A mission: impossible to resist.
Each week, veteran film critic Bill Wine will look back at an important film that is worth watching, either for the first time or again.
The mission — to convert a classic TV series from the late sixties and early seventies into a viable movie series — seemed eminently possible when it kicked off on the big screen all those decades ago. And so it was.
Which brings us to “Mission: Impossible — Ghost Protocol” ( 2011), the PG-13-rated fourth installment in a generally successful franchise that has had its ups and downs.
1996's “Mission: Impossible” was a spyro-technical thriller that was a mission accomplished — but barely, because it was a mission: impossible to follow. The follow-up, “Mission: Impossible II,” was a disappointing shoot-‘em-up action extravaganza that proved to be a mission: impossible to swallow. And the sequel, “Mission: Impossible III,” breathed new life into the franchise as something close to a mission: impossible to dislike.
This fourth installment, “Mission: Impossible — Ghost Protocol,” registers as a mission: impossible to resist.
Tom Cruise's Ethan Hunt, the leader of the Impossible Missions Force (IMF) — sort of a CIA within the CIA — is blamed along with his team for a terrorist bomb that has destroyed the Kremlin.
So the U.S. government initiates a black-ops "ghost protocol" and disavows the IMF — as they are wont to do — after which Hunt and his colleagues choose to accept an assignment designed to clear their name and discover who framed them. In the process, they hope to thwart a maniacal plan that could bring about a nuclear winter.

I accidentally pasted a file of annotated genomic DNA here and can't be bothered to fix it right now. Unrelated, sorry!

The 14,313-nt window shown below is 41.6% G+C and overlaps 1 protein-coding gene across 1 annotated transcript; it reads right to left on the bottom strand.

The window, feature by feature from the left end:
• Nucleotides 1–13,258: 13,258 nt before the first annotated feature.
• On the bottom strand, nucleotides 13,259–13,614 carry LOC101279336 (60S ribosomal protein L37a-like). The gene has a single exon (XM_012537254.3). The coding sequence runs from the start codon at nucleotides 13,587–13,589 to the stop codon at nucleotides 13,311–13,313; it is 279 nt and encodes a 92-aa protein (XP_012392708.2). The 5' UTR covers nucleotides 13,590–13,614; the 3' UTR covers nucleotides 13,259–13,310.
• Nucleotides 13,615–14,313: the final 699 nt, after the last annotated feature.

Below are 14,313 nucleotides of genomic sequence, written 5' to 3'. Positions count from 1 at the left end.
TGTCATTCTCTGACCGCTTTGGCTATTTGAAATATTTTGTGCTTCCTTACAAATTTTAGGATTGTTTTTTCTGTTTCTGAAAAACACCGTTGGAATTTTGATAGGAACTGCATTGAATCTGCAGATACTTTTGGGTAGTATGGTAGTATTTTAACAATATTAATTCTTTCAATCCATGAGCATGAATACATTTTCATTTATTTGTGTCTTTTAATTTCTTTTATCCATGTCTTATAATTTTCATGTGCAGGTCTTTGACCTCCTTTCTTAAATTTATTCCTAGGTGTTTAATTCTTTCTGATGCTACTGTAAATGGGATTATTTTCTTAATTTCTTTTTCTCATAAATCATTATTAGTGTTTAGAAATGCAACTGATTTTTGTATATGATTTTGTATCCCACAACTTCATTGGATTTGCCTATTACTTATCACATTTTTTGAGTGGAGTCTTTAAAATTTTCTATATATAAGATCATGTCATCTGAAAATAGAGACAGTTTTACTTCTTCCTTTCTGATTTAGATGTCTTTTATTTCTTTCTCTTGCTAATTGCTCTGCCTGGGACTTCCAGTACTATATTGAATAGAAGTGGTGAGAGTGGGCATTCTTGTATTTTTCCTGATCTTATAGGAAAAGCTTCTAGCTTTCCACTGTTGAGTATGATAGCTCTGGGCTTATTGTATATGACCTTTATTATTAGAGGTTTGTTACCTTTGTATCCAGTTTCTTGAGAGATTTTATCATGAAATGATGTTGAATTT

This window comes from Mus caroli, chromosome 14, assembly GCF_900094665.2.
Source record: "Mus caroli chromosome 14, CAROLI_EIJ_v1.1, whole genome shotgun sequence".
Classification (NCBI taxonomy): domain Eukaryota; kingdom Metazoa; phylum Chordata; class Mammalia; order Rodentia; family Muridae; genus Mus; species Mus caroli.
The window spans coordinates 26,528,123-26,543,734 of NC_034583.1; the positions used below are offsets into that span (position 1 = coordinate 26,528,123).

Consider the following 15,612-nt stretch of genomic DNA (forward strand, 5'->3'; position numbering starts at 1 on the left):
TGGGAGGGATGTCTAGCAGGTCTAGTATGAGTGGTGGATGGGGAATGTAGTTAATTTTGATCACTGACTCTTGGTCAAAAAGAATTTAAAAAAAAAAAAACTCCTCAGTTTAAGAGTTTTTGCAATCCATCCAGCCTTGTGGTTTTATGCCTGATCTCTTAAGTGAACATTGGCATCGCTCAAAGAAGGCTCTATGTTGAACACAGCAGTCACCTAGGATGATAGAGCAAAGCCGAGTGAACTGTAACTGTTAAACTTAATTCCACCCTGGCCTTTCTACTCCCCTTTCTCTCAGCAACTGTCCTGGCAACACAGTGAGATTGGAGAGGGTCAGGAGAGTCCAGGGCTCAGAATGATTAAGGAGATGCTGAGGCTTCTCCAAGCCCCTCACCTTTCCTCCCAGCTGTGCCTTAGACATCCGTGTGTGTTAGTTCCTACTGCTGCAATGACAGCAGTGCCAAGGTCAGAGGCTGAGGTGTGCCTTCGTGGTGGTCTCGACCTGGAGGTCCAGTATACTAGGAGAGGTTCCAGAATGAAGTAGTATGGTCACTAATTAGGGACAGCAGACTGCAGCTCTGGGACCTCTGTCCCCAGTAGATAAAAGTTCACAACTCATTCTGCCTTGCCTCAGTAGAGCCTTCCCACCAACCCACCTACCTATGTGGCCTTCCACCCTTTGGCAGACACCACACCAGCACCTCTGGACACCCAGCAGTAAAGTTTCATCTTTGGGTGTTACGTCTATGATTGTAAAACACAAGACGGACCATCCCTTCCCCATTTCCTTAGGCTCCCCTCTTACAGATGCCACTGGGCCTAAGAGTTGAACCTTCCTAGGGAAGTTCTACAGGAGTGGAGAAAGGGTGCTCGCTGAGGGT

Jeremy Renner joins the IMF team for this outing, playing an analyst with a top-secret background, and his colleagues are played by returnee Simon Pegg and newcomer Paula Patton, with the estimable Tom Wilkinson as the in-charge Secretary of the IMF and Michael Nyqvist as a nuclear extremist.
The director, Brad Bird, is making his first stab at live action, after directing three impressive animated films (“The Incredibles,” “Ratatouille,” and “The Iron Giant”). And he takes right to it — these high-tech geeks are, after all, in a manner of speaking, The Incredibles — bringing a master animator's pinpoint timing to the task.
Bird flies high indeed, instilling a productive sense of humor, mostly delivered by the delightful Pegg; letting the featured actors each shine; showcasing Cruise's willingness to do most of his own stunts; establishing a sense of place in such exotic locations as Moscow, Dubai, and Mumbai; supervising the elaborate and dizzyingly exhilarating action sequences; giving the high-tech gadgetry the ingenious kick it deserves; dishing out just enough in the way of technical explanations for us to follow the narrative without being disenfranchised by the science involved; and maintaining a pace so breathless, we barely notice just how comic-book preposterous most of what we're watching and accepting actually is.
The combination of high-octane action, nosebleed-inducing high stakes, whirlwind globetrotting, and thick suspense that Bird conjures in “M:I – GP” is both laudable and applaudable. So much so, in fact, that this is the best of the franchise offerings thus far as well as a promise of more installments to come.
And in mid-comeback, Cruise reminds us what a convincing and highly watchable leading man/action star he is, exhibiting the commanding Cruise control and charisma that has made so many of his star turns boffo at the box office.
This mission you should absolutely choose to accept.
Bill Wine is an Emmy-winning film critic who served in that capacity for WTXF and KYW Newsradio. He lives in Chestnut Hill.
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